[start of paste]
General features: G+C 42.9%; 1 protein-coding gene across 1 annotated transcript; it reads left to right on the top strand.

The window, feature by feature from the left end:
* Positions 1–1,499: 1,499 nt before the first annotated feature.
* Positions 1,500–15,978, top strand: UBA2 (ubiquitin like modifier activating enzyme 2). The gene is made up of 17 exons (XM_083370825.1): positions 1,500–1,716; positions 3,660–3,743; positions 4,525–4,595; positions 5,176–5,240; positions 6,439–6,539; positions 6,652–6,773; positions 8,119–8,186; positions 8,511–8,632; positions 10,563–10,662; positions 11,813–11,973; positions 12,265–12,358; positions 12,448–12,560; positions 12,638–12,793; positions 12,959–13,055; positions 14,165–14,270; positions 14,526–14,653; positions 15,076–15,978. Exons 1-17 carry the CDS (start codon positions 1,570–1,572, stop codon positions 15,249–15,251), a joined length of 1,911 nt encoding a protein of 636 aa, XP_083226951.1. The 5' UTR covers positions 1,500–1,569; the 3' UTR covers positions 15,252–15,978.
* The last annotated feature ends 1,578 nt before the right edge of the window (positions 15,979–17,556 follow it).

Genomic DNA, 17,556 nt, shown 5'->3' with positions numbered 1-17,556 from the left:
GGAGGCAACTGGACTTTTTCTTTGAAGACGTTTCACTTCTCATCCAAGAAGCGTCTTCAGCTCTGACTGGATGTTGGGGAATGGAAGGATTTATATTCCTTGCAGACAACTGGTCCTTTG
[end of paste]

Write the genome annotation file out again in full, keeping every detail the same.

General features: G+C 42.9%; 1 protein-coding gene across 1 annotated transcript; it reads left to right on the top strand.

The window, feature by feature from the left end:
* Positions 1–1,499: 1,499 nt before the first annotated feature.
* Positions 1,500–15,978, top strand: UBA2 (ubiquitin like modifier activating enzyme 2). The gene is made up of 17 exons (XM_083370825.1): positions 1,500–1,716; positions 3,660–3,743; positions 4,525–4,595; positions 5,176–5,240; positions 6,439–6,539; positions 6,652–6,773; positions 8,119–8,186; positions 8,511–8,632; positions 10,563–10,662; positions 11,813–11,973; positions 12,265–12,358; positions 12,448–12,560; positions 12,638–12,793; positions 12,959–13,055; positions 14,165–14,270; positions 14,526–14,653; positions 15,076–15,978. Exons 1-17 carry the CDS (start codon positions 1,570–1,572, stop codon positions 15,249–15,251), a joined length of 1,911 nt encoding a protein of 636 aa, XP_083226951.1. The 5' UTR covers positions 1,500–1,569; the 3' UTR covers positions 15,252–15,978.
* The last annotated feature ends 1,578 nt before the right edge of the window (positions 15,979–17,556 follow it).

Genomic DNA, 17,556 nt, shown 5'->3' with positions numbered 1-17,556 from the left:
GGAGGCAACTGGACTTTTTCTTTGAAGACGTTTCACTTCTCATCCAAGAAGCGTCTTCAGCTCTGACTGGATGTTGGGGAATGGAAGGATTTATATTCCTTGCAGACAACTGGTCCTTTG